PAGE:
You shouldn’t introduce new arguments or positions in the conclusion paragraph, because you won’t have time or space to support any new material. The only time you should make an exception to this is if your instructor specifically asks you to do something different.

Even though the primary purpose of a conclusion paragraph is to review material you’ve already presented earlier in the essay, it is important not to simply repeat yourself. You should try to restate your thesis in a new, fresh, and interesting way. Otherwise, you might lose your audience’s interest in the last few sentences of your essay.

 

Review Checkpoint

To test your understanding of the content presented in this learning block, please click on the Question icon below. Click your selected response to see feedback displayed below it. If you have trouble answering, you are always free to return to this or any learning block to re-read the material.

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Tips for Writing a History Paper

Historical writing has certain conventions that you should pay attention to as you begin to draft your historical analysis essay. Although historians might disagree about how they evaluate the past, in general, you can expect that they will follow certain “writing rules.” Of course, in this class and in every course, you should confirm what writing style and format your instructor prefers for your assignment.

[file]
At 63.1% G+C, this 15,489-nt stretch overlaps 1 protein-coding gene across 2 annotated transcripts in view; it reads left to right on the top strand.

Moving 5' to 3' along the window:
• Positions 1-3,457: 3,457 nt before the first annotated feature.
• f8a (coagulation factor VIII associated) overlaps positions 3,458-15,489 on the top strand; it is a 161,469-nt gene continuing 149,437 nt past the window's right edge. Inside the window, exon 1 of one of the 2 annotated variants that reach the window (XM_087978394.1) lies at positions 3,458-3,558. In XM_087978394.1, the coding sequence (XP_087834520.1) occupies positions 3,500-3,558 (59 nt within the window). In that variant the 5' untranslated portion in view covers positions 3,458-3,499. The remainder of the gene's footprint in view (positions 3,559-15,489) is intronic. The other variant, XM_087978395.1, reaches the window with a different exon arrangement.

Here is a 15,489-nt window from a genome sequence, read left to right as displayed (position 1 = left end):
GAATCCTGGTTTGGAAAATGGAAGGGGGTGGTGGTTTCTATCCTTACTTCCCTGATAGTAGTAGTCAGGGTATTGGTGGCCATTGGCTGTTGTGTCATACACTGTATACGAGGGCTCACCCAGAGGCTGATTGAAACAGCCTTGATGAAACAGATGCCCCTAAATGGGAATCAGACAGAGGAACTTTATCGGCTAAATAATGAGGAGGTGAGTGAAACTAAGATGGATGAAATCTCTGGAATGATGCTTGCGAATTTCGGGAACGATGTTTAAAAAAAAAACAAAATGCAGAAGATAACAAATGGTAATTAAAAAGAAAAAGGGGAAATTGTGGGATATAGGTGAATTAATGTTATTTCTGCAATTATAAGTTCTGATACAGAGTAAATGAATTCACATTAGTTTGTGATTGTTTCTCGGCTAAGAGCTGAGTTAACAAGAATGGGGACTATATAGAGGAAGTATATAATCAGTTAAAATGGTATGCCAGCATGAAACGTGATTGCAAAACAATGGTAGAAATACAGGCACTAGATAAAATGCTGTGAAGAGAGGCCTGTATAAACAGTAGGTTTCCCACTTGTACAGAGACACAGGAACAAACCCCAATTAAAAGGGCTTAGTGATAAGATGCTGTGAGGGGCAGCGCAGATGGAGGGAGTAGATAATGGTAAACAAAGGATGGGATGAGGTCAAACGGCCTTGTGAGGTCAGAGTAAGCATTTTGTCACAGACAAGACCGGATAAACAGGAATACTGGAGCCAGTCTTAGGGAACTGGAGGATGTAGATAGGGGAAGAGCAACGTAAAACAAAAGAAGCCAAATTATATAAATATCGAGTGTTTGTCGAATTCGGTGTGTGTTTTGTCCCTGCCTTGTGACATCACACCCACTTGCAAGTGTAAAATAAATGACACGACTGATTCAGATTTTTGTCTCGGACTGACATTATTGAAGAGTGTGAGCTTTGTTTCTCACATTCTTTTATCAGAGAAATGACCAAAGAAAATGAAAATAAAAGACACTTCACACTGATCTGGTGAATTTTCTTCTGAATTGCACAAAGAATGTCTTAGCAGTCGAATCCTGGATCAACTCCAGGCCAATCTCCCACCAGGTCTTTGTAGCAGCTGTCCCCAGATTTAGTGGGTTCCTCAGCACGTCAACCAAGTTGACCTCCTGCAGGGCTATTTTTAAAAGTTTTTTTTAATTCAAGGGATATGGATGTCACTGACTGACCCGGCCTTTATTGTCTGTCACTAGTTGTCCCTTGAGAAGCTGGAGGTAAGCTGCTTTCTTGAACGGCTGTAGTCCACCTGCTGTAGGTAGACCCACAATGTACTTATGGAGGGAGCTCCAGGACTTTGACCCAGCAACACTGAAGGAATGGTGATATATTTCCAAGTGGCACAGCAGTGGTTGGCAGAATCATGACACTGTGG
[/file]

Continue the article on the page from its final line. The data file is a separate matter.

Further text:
When writing a history paper, it is important to write in the past tense when speaking about historical events, since they happened in the past. Your entire paper will not be in past tense, however. Avoid generalizations and be specific as possible. Phrases like “some people believe…” have no place in historical writing. Always maintain a formal, academic voice, and never use first person (“I, me, we, us,” etc.) or second person (“you”).

When studying the past, it is easy to project our own present day values onto events that happened before us. Try not to relate all historical events back to the present, and do not jumble the order of chronological events with anachronisms*. Provide context for events, information, and evidence that you present in your writing. Most importantly, proofread your work!

Writing Tips

· Write in the past tense

· Avoid generalizations

· Provide context

· Use a formal, academic voice

· Respect the past

· Avoid anachronisms

· Proofread!

 

References